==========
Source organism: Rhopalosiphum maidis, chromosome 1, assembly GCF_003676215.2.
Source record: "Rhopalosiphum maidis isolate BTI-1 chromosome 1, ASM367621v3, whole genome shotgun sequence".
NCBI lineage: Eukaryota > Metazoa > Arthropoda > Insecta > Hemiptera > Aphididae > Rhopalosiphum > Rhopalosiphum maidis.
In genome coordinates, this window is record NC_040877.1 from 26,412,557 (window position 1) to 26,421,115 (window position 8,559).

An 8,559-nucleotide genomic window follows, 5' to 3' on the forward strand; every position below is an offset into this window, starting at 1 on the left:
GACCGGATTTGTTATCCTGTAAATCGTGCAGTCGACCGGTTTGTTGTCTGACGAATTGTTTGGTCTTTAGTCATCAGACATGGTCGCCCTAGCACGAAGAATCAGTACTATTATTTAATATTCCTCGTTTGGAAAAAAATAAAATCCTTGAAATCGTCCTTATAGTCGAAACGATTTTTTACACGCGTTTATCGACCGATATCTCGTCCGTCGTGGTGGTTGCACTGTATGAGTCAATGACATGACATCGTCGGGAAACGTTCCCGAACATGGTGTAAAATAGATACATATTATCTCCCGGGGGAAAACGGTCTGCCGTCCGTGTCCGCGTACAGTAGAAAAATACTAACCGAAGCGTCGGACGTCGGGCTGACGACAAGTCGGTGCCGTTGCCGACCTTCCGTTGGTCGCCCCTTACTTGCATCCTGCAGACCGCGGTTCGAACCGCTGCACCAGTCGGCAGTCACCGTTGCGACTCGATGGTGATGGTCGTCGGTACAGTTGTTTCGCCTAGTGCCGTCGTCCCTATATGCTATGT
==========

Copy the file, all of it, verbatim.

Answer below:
Source organism: Rhopalosiphum maidis, chromosome 1, assembly GCF_003676215.2.
Source record: "Rhopalosiphum maidis isolate BTI-1 chromosome 1, ASM367621v3, whole genome shotgun sequence".
NCBI lineage: Eukaryota > Metazoa > Arthropoda > Insecta > Hemiptera > Aphididae > Rhopalosiphum > Rhopalosiphum maidis.
In genome coordinates, this window is record NC_040877.1 from 26,412,557 (window position 1) to 26,421,115 (window position 8,559).

An 8,559-nucleotide genomic window follows, 5' to 3' on the forward strand; every position below is an offset into this window, starting at 1 on the left:
GACCGGATTTGTTATCCTGTAAATCGTGCAGTCGACCGGTTTGTTGTCTGACGAATTGTTTGGTCTTTAGTCATCAGACATGGTCGCCCTAGCACGAAGAATCAGTACTATTATTTAATATTCCTCGTTTGGAAAAAAATAAAATCCTTGAAATCGTCCTTATAGTCGAAACGATTTTTTACACGCGTTTATCGACCGATATCTCGTCCGTCGTGGTGGTTGCACTGTATGAGTCAATGACATGACATCGTCGGGAAACGTTCCCGAACATGGTGTAAAATAGATACATATTATCTCCCGGGGGAAAACGGTCTGCCGTCCGTGTCCGCGTACAGTAGAAAAATACTAACCGAAGCGTCGGACGTCGGGCTGACGACAAGTCGGTGCCGTTGCCGACCTTCCGTTGGTCGCCCCTTACTTGCATCCTGCAGACCGCGGTTCGAACCGCTGCACCAGTCGGCAGTCACCGTTGCGACTCGATGGTGATGGTCGTCGGTACAGTTGTTTCGCCTAGTGCCGTCGTCCCTATATGCTATGT